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Editor's Corner: The Rapport Report

Furniture World Magazine
Volume 148 NO.4 July/August


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It is joyous when present, unsettling while fading, difficult when gone. Rapport is the glue that binds people together in families, organizations and relationships, including sales.

For salespeople, knowing how to establish rapport is at best, half a skill. Why? As sales guru Dr. Peter Marino wrote, “No salesperson can reasonably make the following claim: ‘Even though the customer did not establish rapport with me, I established it with him.’”

Rapport can be ephemeral. Much like holding a small bird in your hand, too loose the grasp, it flies. Too tight, it can’t breathe. So, what can be done to avoid losing rapport?

1. Prepare: Set an intention to establish rapport with every customer before every UP.

2. Smile: A genuine smile is best, but let’s face it, Everyone can have a bad day. Studies have shown that the very act of smiling makes people feel more relaxed, comfortable, and more like smiling. It's a positive feedback loop. So, if you can’t manage a 100 percent genuine smile right away, fake it until you make it!

3. Avoid: Try not to rush, make customers wait or waste their time. Don't talk when listening is called for. Being scripted or robotic instantly kills rapport, as does appearing distracted. Give them your full attention and turn off your phone! Poor knowledge of your products/services is the same as wasting their time. Never care more about making a sale than helping customers to make the best buying decision. Poor body language such as arms crossed, lack of eye contact, and unprofessional dress are uncalled for. Failure to immediately address even the smallest negative customer issue or disappointment is cowardly and rapport-killing.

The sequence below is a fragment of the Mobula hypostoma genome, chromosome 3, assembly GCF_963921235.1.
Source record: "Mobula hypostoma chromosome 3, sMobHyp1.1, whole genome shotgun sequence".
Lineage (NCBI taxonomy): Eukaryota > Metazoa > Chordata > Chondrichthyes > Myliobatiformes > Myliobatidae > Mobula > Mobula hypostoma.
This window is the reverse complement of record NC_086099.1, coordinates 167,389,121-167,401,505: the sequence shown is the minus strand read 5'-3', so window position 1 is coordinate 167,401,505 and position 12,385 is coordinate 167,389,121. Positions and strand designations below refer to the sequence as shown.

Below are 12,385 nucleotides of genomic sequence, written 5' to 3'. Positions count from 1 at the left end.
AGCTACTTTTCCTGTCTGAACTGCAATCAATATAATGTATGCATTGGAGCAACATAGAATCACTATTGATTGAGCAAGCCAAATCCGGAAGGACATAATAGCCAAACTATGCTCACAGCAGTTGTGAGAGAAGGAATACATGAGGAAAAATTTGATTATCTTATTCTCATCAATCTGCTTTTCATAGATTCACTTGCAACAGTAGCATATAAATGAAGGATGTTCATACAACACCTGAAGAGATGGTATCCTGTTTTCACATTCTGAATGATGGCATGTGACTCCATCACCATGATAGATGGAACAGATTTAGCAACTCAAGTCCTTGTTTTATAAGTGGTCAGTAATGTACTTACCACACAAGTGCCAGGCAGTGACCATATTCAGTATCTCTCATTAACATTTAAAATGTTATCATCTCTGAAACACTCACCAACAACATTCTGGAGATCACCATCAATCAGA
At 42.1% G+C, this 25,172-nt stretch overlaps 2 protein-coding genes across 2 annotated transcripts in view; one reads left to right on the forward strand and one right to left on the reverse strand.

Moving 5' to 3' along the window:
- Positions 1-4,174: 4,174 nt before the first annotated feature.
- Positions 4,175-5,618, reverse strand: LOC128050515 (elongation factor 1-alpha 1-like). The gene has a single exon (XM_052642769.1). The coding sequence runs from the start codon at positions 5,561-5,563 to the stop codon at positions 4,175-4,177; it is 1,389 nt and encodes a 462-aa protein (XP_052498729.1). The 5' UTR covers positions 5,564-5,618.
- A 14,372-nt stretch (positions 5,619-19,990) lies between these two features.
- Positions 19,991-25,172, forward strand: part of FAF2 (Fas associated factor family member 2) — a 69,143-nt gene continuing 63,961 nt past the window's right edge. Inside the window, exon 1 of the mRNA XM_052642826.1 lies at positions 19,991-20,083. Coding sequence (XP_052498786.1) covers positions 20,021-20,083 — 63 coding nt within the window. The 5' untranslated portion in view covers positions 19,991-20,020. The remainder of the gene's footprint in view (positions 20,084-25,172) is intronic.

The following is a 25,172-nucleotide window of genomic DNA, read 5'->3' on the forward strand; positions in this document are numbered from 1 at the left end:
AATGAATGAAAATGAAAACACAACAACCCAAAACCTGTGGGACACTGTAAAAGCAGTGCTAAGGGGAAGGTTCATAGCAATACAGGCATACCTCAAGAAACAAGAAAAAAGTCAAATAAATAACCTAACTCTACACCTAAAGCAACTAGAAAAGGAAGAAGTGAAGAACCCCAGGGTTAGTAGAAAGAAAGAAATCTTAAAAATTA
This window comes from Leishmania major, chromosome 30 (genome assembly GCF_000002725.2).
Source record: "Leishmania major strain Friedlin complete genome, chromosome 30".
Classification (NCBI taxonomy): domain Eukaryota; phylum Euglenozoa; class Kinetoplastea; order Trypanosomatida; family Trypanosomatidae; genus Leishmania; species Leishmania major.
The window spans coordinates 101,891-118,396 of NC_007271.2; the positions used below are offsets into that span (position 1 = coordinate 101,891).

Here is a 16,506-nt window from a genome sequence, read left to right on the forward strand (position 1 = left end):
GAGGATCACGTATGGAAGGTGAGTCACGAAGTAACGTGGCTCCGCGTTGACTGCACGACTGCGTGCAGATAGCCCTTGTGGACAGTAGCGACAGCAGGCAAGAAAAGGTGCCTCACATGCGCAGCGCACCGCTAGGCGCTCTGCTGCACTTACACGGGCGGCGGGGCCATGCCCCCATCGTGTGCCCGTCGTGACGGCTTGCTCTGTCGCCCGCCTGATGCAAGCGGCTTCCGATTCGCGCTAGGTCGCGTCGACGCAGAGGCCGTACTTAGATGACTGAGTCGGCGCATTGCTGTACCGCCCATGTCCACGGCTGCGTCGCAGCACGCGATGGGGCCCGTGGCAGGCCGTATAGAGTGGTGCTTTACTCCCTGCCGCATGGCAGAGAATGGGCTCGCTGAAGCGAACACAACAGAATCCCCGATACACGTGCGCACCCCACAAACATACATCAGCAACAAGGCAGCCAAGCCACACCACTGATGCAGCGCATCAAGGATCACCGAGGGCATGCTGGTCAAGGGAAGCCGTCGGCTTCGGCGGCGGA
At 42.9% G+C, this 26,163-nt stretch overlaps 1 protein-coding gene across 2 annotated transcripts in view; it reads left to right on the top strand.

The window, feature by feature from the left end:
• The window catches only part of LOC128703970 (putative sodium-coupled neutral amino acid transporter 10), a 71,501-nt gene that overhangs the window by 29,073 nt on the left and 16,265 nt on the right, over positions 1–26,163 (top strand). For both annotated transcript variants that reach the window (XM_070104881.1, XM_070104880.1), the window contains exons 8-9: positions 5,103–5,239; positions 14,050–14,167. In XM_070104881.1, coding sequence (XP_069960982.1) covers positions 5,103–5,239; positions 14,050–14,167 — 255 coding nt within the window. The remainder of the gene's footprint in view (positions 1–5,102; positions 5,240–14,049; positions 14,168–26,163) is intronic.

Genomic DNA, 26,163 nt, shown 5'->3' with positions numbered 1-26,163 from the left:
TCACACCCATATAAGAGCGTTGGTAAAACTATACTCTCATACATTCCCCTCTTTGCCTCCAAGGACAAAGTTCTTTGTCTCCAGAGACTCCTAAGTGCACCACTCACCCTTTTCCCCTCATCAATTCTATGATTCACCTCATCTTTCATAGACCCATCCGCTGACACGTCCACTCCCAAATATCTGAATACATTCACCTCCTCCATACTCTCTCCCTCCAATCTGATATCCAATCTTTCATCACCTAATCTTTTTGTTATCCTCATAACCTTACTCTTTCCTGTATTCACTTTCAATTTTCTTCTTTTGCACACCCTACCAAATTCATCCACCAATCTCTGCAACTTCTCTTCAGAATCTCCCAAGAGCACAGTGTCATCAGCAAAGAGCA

“What is scary about rapport,” added Peter Marino, “is that salespeople can lose it through the awkward interference of a third party, like a delivery person, receptionist, cell phone, a manager, a store policy, a shopper’s friend, spouse, child or family member.

“Like honor, rapport can be lost through someone's malicious slander, such as a competitor’s lie about your products or service policies (or a real or fake online review). But while others can affect the rapport between a salesperson and customer, the salesperson has primary responsibility for establishing and maintaining rapport with the customer.”



Russell Bienenstock
Editorial Director/CEO
russ@furninfo.com

Russell Bienenstock is Editor-in-Chief of Furniture World Magazine, founded 1870. Comments can be directed to him at editor@furninfo.com.
Read other articles by Russell Bienenstock